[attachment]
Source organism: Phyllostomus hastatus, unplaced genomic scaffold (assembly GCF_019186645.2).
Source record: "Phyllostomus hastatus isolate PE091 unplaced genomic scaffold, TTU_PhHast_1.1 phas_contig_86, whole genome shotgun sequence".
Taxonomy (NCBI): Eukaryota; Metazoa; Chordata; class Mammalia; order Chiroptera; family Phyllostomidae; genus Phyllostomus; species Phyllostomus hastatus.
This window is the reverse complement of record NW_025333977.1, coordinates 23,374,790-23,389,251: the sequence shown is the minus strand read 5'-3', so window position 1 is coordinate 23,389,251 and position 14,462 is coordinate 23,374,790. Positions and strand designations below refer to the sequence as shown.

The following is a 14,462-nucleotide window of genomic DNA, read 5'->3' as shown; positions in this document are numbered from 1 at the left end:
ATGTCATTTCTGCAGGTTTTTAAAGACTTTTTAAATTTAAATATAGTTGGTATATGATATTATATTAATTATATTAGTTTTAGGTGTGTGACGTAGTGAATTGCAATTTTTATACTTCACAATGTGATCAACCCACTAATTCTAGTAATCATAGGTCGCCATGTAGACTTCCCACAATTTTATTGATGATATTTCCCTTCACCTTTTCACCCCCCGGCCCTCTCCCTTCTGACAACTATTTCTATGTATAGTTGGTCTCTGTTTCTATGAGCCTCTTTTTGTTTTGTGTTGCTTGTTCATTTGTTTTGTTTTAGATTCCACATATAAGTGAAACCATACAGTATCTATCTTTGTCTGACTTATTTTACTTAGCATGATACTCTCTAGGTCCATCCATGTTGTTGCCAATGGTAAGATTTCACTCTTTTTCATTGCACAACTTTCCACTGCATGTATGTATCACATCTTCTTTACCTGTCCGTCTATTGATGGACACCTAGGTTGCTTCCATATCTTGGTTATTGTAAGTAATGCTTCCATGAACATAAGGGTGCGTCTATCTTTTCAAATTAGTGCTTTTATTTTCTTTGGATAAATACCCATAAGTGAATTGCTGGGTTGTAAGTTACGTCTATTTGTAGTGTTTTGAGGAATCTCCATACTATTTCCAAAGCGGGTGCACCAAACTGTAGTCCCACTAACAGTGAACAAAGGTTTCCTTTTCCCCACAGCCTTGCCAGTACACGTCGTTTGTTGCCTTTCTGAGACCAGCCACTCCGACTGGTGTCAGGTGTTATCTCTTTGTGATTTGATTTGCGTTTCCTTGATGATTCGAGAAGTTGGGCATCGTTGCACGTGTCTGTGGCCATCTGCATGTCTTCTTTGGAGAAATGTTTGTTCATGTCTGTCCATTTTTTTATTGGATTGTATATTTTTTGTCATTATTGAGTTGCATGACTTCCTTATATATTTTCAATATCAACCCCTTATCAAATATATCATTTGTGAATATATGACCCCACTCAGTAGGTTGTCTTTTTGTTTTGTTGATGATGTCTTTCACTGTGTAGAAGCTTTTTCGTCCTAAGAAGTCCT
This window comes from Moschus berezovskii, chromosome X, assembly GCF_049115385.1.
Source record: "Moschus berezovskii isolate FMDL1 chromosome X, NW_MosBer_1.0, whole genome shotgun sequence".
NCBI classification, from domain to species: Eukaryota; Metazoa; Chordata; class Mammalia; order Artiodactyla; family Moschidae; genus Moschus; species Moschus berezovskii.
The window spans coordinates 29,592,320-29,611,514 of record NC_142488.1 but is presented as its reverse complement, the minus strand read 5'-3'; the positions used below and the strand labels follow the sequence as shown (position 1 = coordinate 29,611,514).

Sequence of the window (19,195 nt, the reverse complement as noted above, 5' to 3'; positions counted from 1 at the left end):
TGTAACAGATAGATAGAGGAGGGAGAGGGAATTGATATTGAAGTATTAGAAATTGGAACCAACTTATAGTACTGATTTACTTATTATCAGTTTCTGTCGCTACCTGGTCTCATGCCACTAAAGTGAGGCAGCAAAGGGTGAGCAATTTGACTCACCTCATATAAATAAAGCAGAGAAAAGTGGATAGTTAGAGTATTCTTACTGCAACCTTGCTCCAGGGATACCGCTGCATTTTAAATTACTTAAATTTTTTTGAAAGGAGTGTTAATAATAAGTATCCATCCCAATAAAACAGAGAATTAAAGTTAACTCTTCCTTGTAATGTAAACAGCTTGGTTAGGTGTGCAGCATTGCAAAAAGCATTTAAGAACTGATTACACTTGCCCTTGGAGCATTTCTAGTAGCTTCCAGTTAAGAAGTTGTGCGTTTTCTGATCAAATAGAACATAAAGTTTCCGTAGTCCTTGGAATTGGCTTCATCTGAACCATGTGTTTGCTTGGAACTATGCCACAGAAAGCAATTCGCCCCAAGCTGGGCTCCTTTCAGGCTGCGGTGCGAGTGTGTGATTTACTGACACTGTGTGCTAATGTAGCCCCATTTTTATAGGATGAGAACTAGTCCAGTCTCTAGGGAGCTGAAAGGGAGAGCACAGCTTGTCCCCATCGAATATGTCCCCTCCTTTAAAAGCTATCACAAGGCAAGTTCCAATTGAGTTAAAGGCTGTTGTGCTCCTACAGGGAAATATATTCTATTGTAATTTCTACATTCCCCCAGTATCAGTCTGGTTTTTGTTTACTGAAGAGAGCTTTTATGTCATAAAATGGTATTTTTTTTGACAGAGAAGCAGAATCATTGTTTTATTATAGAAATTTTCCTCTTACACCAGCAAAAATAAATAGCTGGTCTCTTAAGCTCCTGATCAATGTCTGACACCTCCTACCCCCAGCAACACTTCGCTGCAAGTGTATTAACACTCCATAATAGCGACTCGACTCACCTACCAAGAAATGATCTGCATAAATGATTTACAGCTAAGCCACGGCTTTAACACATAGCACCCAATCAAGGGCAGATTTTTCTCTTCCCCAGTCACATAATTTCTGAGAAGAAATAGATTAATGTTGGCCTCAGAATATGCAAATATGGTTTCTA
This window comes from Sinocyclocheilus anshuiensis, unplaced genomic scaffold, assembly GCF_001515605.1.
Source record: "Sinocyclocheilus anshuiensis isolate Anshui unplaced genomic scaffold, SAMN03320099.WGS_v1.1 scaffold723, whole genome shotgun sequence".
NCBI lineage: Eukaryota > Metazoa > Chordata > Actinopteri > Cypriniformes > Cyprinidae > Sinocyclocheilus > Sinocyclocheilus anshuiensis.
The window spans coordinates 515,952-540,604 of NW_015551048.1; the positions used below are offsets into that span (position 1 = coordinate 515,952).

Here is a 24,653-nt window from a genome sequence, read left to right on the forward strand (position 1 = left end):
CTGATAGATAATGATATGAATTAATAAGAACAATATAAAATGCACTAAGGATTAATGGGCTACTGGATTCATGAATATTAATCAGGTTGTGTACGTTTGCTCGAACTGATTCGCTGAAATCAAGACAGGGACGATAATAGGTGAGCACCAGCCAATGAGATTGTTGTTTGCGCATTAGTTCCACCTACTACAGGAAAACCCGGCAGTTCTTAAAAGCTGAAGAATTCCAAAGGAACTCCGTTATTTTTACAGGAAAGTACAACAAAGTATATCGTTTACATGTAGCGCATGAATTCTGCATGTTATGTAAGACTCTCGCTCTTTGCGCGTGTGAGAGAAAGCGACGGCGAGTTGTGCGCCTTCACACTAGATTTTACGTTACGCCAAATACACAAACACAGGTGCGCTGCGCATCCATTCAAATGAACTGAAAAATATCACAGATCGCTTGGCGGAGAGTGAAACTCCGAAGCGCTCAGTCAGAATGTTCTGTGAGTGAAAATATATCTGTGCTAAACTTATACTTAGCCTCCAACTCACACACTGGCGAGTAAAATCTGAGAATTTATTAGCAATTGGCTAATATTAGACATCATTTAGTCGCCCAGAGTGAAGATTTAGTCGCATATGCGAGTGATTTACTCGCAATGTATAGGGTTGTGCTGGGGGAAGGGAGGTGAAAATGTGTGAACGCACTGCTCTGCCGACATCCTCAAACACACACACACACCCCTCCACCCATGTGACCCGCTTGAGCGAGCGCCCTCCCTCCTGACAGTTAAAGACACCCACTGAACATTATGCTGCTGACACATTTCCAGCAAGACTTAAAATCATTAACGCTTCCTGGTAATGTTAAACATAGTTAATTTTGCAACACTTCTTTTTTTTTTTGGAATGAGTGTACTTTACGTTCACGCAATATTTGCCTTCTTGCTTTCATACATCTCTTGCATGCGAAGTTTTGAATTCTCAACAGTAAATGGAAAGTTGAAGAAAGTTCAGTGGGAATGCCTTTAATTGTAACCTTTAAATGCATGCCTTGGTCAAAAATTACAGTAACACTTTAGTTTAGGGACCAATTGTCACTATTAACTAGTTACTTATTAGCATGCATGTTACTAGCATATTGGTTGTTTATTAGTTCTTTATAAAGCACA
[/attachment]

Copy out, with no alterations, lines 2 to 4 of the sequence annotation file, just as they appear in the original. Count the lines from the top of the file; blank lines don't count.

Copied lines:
Source record: "Phyllostomus hastatus isolate PE091 unplaced genomic scaffold, TTU_PhHast_1.1 phas_contig_86, whole genome shotgun sequence".
Taxonomy (NCBI): Eukaryota; Metazoa; Chordata; class Mammalia; order Chiroptera; family Phyllostomidae; genus Phyllostomus; species Phyllostomus hastatus.
This window is the reverse complement of record NW_025333977.1, coordinates 23,374,790-23,389,251: the sequence shown is the minus strand read 5'-3', so window position 1 is coordinate 23,389,251 and position 14,462 is coordinate 23,374,790. Positions and strand designations below refer to the sequence as shown.